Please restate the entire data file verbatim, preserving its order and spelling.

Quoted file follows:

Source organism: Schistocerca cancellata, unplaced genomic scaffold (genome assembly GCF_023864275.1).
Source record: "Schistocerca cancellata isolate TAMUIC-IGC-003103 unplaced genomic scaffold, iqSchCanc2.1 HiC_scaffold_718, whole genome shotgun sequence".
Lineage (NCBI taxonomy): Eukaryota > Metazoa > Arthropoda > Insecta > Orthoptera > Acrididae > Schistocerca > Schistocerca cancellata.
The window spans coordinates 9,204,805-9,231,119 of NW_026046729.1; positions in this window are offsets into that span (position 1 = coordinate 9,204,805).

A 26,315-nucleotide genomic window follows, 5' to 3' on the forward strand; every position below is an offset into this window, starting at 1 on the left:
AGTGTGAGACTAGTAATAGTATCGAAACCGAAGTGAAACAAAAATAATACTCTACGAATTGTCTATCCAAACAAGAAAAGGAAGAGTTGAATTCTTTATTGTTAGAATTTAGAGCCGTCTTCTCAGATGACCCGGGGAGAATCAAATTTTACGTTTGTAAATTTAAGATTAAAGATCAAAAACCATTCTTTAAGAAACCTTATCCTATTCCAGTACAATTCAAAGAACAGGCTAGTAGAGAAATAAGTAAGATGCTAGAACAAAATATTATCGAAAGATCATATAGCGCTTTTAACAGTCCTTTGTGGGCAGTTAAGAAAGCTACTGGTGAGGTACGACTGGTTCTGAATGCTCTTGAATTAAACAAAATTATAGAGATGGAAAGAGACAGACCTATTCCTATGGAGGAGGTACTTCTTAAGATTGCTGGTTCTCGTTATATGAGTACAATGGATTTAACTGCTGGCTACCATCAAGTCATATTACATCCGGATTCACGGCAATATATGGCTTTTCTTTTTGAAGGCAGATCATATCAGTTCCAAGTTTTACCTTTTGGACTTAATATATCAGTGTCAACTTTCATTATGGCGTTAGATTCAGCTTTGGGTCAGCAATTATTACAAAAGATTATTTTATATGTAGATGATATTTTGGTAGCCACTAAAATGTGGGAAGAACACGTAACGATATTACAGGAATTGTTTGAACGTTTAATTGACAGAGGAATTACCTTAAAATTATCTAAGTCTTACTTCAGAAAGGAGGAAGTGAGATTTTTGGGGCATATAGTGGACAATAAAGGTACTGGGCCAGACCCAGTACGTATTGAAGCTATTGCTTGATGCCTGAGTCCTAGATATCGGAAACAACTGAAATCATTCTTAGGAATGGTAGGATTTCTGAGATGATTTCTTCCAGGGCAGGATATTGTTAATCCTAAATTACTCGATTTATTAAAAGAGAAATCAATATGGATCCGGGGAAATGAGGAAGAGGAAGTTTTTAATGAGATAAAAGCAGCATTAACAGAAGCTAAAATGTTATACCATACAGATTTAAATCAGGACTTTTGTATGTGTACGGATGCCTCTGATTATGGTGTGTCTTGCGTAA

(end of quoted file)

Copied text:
Source organism: Schistocerca cancellata, unplaced genomic scaffold (genome assembly GCF_023864275.1).
Source record: "Schistocerca cancellata isolate TAMUIC-IGC-003103 unplaced genomic scaffold, iqSchCanc2.1 HiC_scaffold_718, whole genome shotgun sequence".
Lineage (NCBI taxonomy): Eukaryota > Metazoa > Arthropoda > Insecta > Orthoptera > Acrididae > Schistocerca > Schistocerca cancellata.
The window spans coordinates 9,204,805-9,231,119 of NW_026046729.1; positions in this window are offsets into that span (position 1 = coordinate 9,204,805).

A 26,315-nucleotide genomic window follows, 5' to 3' on the forward strand; every position below is an offset into this window, starting at 1 on the left:
AGTGTGAGACTAGTAATAGTATCGAAACCGAAGTGAAACAAAAATAATACTCTACGAATTGTCTATCCAAACAAGAAAAGGAAGAGTTGAATTCTTTATTGTTAGAATTTAGAGCCGTCTTCTCAGATGACCCGGGGAGAATCAAATTTTACGTTTGTAAATTTAAGATTAAAGATCAAAAACCATTCTTTAAGAAACCTTATCCTATTCCAGTACAATTCAAAGAACAGGCTAGTAGAGAAATAAGTAAGATGCTAGAACAAAATATTATCGAAAGATCATATAGCGCTTTTAACAGTCCTTTGTGGGCAGTTAAGAAAGCTACTGGTGAGGTACGACTGGTTCTGAATGCTCTTGAATTAAACAAAATTATAGAGATGGAAAGAGACAGACCTATTCCTATGGAGGAGGTACTTCTTAAGATTGCTGGTTCTCGTTATATGAGTACAATGGATTTAACTGCTGGCTACCATCAAGTCATATTACATCCGGATTCACGGCAATATATGGCTTTTCTTTTTGAAGGCAGATCATATCAGTTCCAAGTTTTACCTTTTGGACTTAATATATCAGTGTCAACTTTCATTATGGCGTTAGATTCAGCTTTGGGTCAGCAATTATTACAAAAGATTATTTTATATGTAGATGATATTTTGGTAGCCACTAAAATGTGGGAAGAACACGTAACGATATTACAGGAATTGTTTGAACGTTTAATTGACAGAGGAATTACCTTAAAATTATCTAAGTCTTACTTCAGAAAGGAGGAAGTGAGATTTTTGGGGCATATAGTGGACAATAAAGGTACTGGGCCAGACCCAGTACGTATTGAAGCTATTGCTTGATGCCTGAGTCCTAGATATCGGAAACAACTGAAATCATTCTTAGGAATGGTAGGATTTCTGAGATGATTTCTTCCAGGGCAGGATATTGTTAATCCTAAATTACTCGATTTATTAAAAGAGAAATCAATATGGATCCGGGGAAATGAGGAAGAGGAAGTTTTTAATGAGATAAAAGCAGCATTAACAGAAGCTAAAATGTTATACCATACAGATTTAAATCAGGACTTTTGTATGTGTACGGATGCCTCTGATTATGGTGTGTCTTGCGTAA